In this unit, students will examine the roles that key American founders played in creating the Constitution, and the challenges they faced in the process. They will learn why many Americans in the 1780s believed that reforms to the Articles of Confederation were necessary, and the steps taken to authorize the 1787 Convention in Philadelphia. They will become familiar with the main issues that divided delegates at the Convention, particularly the questions of representation in Congress and the office of the presidency. Finally, they will see how a spirit of compromise, in the end, was necessary for the Convention to fulfill its task of improving the American political system.
In this exploration of American democracy students will follow the path to representative government by analyzing the tradition of discourse, debate, and compromise from Jamestown to Williamsburg and Philadelphia and finally to Washington. Students will determine the importance of debate and compromise for the development of a government by and for the people and also identify strategies for making their voices heard in government today.
Over the last several months, ConSource has detailed on our Blog the key debates that occurred during the Constitutional Convention in Philadelphia from May 25, 1787 to September 17, 1787. We hope you will join us in re-exploring the Constitutional Convention debates in honor of Constitution Day on September 17!
The history of equal rights for members of the LGBT community is something often overlooked in classroom curriculum. With the Supreme Court ruling that same-sex marriage is a constitutional right, it is important to look back at the men and women who fought for equality, especially right here in Philadelphia. Events, such as Reminder Day, are examples of how we can remember the contribution of men and women in the community who fought for their rights as citizens.
Did Schenck’s conviction under the Espionage Act for criticizing the draft violate his First Amendment free speech rights? Schneck was convicted for distributing anti-draft leaflets because the leaflets allegedly caused insubordination.
Capitalism and the American nation have long been bedfellows; after all, they are both the children of eighteenth century Neo-Classical Liberalism. It is worth noting that both the “Declaration of Independence” and Adam Smith’s “Wealth of Nations” were presented to the public in the same fateful year of 1776. However, the America of Revolutionary days certainly was neither the financial nor business force that it is today, and understanding how the nation came to be so closely linked to capital is an important understanding.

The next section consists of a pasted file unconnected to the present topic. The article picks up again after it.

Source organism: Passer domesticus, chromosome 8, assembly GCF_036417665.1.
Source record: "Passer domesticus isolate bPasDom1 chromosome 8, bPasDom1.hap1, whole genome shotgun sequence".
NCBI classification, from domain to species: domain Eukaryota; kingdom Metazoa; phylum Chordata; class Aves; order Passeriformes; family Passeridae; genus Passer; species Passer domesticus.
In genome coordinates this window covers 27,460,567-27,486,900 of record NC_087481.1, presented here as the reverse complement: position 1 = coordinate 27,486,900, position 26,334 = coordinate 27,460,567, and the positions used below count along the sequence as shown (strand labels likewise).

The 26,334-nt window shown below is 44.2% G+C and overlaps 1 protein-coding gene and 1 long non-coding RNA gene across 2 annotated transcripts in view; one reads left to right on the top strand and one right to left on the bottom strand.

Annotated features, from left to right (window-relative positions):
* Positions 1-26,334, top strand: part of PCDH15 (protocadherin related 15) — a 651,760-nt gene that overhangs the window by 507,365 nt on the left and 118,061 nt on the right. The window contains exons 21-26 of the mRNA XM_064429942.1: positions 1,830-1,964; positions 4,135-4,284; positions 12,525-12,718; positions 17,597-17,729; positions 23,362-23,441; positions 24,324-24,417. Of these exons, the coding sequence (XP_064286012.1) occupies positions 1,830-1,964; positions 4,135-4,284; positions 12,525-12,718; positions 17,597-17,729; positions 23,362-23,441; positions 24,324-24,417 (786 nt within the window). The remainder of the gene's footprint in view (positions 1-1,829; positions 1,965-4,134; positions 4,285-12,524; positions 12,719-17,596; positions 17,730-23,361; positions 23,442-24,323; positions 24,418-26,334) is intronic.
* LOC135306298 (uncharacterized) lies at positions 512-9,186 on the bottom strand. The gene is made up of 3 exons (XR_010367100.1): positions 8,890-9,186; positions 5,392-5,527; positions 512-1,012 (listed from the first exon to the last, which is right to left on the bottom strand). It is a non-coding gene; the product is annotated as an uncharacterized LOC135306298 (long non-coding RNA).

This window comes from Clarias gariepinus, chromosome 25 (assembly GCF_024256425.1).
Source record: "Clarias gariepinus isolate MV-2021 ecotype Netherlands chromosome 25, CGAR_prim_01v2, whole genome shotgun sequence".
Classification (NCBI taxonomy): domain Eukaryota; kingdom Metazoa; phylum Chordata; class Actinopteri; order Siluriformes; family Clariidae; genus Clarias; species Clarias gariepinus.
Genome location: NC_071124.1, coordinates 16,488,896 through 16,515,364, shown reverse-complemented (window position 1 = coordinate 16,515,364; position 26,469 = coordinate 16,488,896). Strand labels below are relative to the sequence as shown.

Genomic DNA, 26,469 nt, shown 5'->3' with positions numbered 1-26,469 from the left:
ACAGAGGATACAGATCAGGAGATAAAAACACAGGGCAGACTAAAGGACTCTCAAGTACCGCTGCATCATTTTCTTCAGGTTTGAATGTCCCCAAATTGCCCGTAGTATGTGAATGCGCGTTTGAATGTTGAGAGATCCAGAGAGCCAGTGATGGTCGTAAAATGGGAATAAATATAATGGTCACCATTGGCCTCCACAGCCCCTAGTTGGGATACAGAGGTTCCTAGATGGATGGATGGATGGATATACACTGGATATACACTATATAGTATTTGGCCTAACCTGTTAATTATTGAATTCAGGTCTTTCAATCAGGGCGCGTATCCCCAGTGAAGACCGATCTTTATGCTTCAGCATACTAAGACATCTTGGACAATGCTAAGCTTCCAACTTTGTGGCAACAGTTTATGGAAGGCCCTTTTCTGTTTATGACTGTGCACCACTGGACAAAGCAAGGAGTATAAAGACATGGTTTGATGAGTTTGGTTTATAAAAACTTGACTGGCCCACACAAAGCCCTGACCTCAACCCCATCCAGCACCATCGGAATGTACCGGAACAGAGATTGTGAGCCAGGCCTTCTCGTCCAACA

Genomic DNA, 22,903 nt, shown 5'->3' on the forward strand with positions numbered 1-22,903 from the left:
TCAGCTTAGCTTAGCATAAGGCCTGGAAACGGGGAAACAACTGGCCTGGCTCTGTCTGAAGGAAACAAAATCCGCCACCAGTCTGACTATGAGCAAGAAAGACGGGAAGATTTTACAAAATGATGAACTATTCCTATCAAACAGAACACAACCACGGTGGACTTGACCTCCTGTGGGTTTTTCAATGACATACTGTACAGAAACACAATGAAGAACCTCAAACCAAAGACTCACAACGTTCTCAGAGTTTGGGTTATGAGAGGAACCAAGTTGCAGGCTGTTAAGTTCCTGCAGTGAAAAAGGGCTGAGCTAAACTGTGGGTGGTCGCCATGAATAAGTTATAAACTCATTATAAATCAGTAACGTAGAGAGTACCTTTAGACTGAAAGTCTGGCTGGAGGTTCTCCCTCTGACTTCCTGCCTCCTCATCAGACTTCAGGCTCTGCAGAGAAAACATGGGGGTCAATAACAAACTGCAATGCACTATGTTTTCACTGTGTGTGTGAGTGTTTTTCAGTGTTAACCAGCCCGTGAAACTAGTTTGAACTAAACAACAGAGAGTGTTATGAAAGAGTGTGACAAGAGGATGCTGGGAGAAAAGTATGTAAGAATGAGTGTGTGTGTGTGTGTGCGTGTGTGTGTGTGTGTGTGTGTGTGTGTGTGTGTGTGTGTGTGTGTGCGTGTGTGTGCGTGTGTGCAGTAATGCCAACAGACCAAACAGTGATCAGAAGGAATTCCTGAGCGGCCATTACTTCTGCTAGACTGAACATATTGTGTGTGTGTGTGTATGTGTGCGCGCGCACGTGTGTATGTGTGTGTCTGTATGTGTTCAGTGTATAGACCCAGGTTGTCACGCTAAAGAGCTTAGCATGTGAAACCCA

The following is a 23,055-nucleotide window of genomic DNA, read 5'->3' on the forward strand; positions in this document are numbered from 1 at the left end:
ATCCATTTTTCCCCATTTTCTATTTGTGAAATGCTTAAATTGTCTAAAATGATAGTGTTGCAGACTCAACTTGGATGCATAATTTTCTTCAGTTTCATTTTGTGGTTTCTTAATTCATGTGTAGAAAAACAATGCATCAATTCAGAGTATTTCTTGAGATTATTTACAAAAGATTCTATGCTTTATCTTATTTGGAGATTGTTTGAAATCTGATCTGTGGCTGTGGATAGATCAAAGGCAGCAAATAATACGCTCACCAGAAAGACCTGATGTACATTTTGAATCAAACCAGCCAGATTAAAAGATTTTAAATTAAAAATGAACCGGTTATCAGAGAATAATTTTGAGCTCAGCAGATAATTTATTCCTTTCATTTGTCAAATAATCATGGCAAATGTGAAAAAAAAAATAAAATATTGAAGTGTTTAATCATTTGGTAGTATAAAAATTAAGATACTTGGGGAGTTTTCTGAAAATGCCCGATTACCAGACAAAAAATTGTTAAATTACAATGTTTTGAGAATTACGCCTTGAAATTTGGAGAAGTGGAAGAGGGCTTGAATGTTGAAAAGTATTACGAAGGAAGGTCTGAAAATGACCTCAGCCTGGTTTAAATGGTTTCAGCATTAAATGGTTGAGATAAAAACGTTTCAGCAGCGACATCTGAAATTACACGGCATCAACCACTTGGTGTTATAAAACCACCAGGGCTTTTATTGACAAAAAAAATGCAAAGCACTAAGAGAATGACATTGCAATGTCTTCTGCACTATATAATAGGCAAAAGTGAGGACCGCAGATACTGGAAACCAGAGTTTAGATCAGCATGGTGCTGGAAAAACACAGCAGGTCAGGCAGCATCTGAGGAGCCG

Throughout the twentieth century, blacks in Pennsylvania employed numerous strategies to achieve the civil rights they deserved. Their efforts for to receive their rights began with a strategy of New Deal liberalism in the 1940s and 50s headed by prominent black leaders. When attempts to rewrite the laws using the established political system failed, black leaders encouraged more direct action, like boycotts and sit-ins. The movement quickly took on a black nationalist approach. Philadelphia became the perfect place for several Black Power conferences and home of the short-lived, though active, Black Panther Party.
This short video explores the early life of Dolley Madison. Born into the Virginia gentry, Dolley spent her formative years in Philadelphia where she was married, widowed, and lost one of her children in the yellow fever epidemic of 1793. Professor Catherine Allgor describes James Madison as “smitten” with the 25 year-old widow and speculates why Dolley married James.
The purpose of this lesson is to engage students in a discussion of the Constitutional Convention. Students will explore the key disputes that arose during the convention, including most prominently how power would be divided between the federal and state governments and the various branches of government. Furthermore, students with understand the importance of compromise during the Constitutional Convention.
The purpose of this lesson is to introduce students to the ratification period that followed the Federal Constitutional Convention in Philadelphia. Through various activities to understand the what, why, who, where, and when of state ratification debates, students will see that state ratification of the Constitution was a critical element of establishing the new government’s legitimacy. Student activities throughout the day will help to build a State Ratification Bulletin Board.